Very high populations of foxes and mongooses threaten endangered species, ecosystem equilibrium, and smallholder farmers, hunters have argued. In the meantime, Parliament has debated the end of fox hunting.
More than 120,000 licensed Portuguese hunters are now authorised, starting this Tuesday, to hunt foxes and mongooses. The hunting season lasts from now until February and, according to industry associations, is essential in controlling animal populations through hunting.
A year ago, on the 4th of October, the Assembly of the Republic passed four PAN, BE and ENP bills to ban fox hunting and tail-hunting – with PSD, PS, CDS-PP and PCP voting against it. But local hunters have presented a clear argument for why they believe the practice to be essential.
“The foxes are raiding the chicken coops. They’re hungry, they go everywhere.” claims Jacinto Amaro, from FENCAÇA – the Portuguese Hunting Federation, which represents about 1,000 concession holders and around 100,000 of the 250,000 registered hunters.
“The main danger posed by foxes lies with small livestock producers of chickens and lambs. With extensive systems predominating in Portugal, sheep are on pastures at night, and can become lost, and those in the early days of their life become very easy targets for foxes “, continues João Carvalho.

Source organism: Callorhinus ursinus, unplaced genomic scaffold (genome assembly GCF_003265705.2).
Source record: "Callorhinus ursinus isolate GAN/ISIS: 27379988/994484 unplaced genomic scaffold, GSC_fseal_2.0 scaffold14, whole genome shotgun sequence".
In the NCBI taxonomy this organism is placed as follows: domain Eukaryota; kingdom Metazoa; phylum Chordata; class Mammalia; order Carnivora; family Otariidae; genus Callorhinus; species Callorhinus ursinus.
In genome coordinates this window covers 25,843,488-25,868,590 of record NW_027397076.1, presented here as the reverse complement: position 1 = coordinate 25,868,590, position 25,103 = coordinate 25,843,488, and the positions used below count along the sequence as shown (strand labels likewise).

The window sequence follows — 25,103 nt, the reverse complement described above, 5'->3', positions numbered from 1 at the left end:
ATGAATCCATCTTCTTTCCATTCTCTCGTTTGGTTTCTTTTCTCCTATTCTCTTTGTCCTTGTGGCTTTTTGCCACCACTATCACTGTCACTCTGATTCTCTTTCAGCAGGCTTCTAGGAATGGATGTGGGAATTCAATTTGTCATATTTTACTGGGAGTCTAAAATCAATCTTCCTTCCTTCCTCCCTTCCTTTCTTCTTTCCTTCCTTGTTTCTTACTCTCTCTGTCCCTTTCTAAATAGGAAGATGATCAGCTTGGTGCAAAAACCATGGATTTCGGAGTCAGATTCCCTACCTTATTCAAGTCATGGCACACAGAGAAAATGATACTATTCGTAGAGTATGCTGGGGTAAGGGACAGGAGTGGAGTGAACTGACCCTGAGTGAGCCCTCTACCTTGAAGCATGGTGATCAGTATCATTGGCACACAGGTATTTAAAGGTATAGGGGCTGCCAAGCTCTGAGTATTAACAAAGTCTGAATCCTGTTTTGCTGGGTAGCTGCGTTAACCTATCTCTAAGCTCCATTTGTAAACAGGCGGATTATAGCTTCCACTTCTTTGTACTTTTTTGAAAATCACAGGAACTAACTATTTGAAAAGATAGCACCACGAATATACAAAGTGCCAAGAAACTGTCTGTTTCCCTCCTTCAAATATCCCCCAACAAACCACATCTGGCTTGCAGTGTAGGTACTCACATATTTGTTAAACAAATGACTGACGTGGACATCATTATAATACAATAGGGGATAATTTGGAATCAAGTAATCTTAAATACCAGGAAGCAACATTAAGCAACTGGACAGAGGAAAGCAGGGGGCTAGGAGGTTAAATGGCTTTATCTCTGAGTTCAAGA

In 2018, in parallel with the proposals debated in Parliament to prohibit fox hunting, a public petition which reached around 20,000 citizens’ signatures ran in their defence. At the time, the Secretary-General of the National Association of Rural Animal Owners, Game Management and Biodiversity (ANPC) said “it was possible to prove to MPs, on the basis of a technical and scientific assessment, that the ban would compromise other species and activities. The impact of foxes on production of poultry and small ruminants (sheep and goats) is very large if this work is not carried out. “
The Ecologist Party (PEV), a coalition partner of the PCP, says it intended, with the bill to remove foxes and mongooses from the list of game species, “because they have no gastronomic interest to the public”.
“It makes no sense to kill a species for killing. There is speculation about the populations of foxes and mongooses. There are no concrete censuses about the evolution of either one population or another.” accuses Victor Cavaco of the National Council, and the National Executive Committee of the PEV.
“The imbalance in species populations has more to do with how we interfere with the balance of ecosystems. The way man is managing the territory is what promotes population growth or decline. Hunting has some reason to be, to provide food, not for sport.
Moreover, João Carvalho has criticized parties and deputies committed to removing foxes and mongooses from hunting lists (species that can be legally hunted). “These opinions are based on some animalistic radicalism, and the lack of knowledge of how ecology and natural systems work. Hunting, not being the only one, is an instrument to avert an environmental disaster.”